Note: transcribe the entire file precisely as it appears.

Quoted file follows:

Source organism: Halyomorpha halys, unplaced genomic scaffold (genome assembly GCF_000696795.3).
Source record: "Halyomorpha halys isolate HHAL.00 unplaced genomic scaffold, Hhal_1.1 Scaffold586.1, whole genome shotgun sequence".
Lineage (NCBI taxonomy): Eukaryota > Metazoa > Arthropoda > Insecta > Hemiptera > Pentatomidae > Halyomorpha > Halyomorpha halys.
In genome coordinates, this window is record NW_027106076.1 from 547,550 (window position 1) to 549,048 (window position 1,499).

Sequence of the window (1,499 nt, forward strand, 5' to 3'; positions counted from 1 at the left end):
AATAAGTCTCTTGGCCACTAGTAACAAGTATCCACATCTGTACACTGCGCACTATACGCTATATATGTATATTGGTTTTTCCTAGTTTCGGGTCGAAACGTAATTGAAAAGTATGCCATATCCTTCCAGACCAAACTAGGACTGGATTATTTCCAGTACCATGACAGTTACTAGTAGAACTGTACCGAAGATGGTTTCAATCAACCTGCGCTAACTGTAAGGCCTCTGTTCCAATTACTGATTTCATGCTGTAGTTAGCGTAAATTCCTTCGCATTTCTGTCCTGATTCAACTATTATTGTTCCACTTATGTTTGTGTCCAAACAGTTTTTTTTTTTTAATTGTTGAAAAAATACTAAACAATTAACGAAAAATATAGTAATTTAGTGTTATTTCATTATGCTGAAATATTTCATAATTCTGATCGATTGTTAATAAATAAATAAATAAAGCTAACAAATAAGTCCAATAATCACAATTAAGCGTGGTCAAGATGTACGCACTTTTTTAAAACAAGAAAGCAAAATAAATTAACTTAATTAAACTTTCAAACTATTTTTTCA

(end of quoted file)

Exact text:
Source organism: Halyomorpha halys, unplaced genomic scaffold (genome assembly GCF_000696795.3).
Source record: "Halyomorpha halys isolate HHAL.00 unplaced genomic scaffold, Hhal_1.1 Scaffold586.1, whole genome shotgun sequence".
Lineage (NCBI taxonomy): Eukaryota > Metazoa > Arthropoda > Insecta > Hemiptera > Pentatomidae > Halyomorpha > Halyomorpha halys.
In genome coordinates, this window is record NW_027106076.1 from 547,550 (window position 1) to 549,048 (window position 1,499).

Sequence of the window (1,499 nt, forward strand, 5' to 3'; positions counted from 1 at the left end):
AATAAGTCTCTTGGCCACTAGTAACAAGTATCCACATCTGTACACTGCGCACTATACGCTATATATGTATATTGGTTTTTCCTAGTTTCGGGTCGAAACGTAATTGAAAAGTATGCCATATCCTTCCAGACCAAACTAGGACTGGATTATTTCCAGTACCATGACAGTTACTAGTAGAACTGTACCGAAGATGGTTTCAATCAACCTGCGCTAACTGTAAGGCCTCTGTTCCAATTACTGATTTCATGCTGTAGTTAGCGTAAATTCCTTCGCATTTCTGTCCTGATTCAACTATTATTGTTCCACTTATGTTTGTGTCCAAACAGTTTTTTTTTTTTAATTGTTGAAAAAATACTAAACAATTAACGAAAAATATAGTAATTTAGTGTTATTTCATTATGCTGAAATATTTCATAATTCTGATCGATTGTTAATAAATAAATAAATAAAGCTAACAAATAAGTCCAATAATCACAATTAAGCGTGGTCAAGATGTACGCACTTTTTTAAAACAAGAAAGCAAAATAAATTAACTTAATTAAACTTTCAAACTATTTTTTCA